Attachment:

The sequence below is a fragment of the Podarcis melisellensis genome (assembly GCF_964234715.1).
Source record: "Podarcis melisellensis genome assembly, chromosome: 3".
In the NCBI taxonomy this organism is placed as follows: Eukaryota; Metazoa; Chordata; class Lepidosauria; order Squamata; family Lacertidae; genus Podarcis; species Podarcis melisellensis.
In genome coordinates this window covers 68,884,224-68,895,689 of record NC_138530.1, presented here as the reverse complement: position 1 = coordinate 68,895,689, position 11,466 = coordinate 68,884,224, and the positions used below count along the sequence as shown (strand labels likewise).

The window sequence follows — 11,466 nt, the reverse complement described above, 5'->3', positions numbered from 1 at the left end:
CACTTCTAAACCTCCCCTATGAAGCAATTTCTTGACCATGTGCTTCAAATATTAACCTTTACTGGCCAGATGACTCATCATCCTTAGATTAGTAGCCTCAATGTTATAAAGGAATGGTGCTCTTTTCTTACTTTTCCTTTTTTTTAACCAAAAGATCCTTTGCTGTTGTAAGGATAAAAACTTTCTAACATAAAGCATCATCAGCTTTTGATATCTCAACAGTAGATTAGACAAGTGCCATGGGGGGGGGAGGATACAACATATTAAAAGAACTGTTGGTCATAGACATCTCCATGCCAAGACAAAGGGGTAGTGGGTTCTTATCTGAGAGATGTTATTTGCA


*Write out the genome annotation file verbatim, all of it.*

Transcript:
The sequence below is a fragment of the Podarcis melisellensis genome (assembly GCF_964234715.1).
Source record: "Podarcis melisellensis genome assembly, chromosome: 3".
In the NCBI taxonomy this organism is placed as follows: Eukaryota; Metazoa; Chordata; class Lepidosauria; order Squamata; family Lacertidae; genus Podarcis; species Podarcis melisellensis.
In genome coordinates this window covers 68,884,224-68,895,689 of record NC_138530.1, presented here as the reverse complement: position 1 = coordinate 68,895,689, position 11,466 = coordinate 68,884,224, and the positions used below count along the sequence as shown (strand labels likewise).

The window sequence follows — 11,466 nt, the reverse complement described above, 5'->3', positions numbered from 1 at the left end:
CACTTCTAAACCTCCCCTATGAAGCAATTTCTTGACCATGTGCTTCAAATATTAACCTTTACTGGCCAGATGACTCATCATCCTTAGATTAGTAGCCTCAATGTTATAAAGGAATGGTGCTCTTTTCTTACTTTTCCTTTTTTTTAACCAAAAGATCCTTTGCTGTTGTAAGGATAAAAACTTTCTAACATAAAGCATCATCAGCTTTTGATATCTCAACAGTAGATTAGACAAGTGCCATGGGGGGGGGAGGATACAACATATTAAAAGAACTGTTGGTCATAGACATCTCCATGCCAAGACAAAGGGGTAGTGGGTTCTTATCTGAGAGATGTTATTTGCA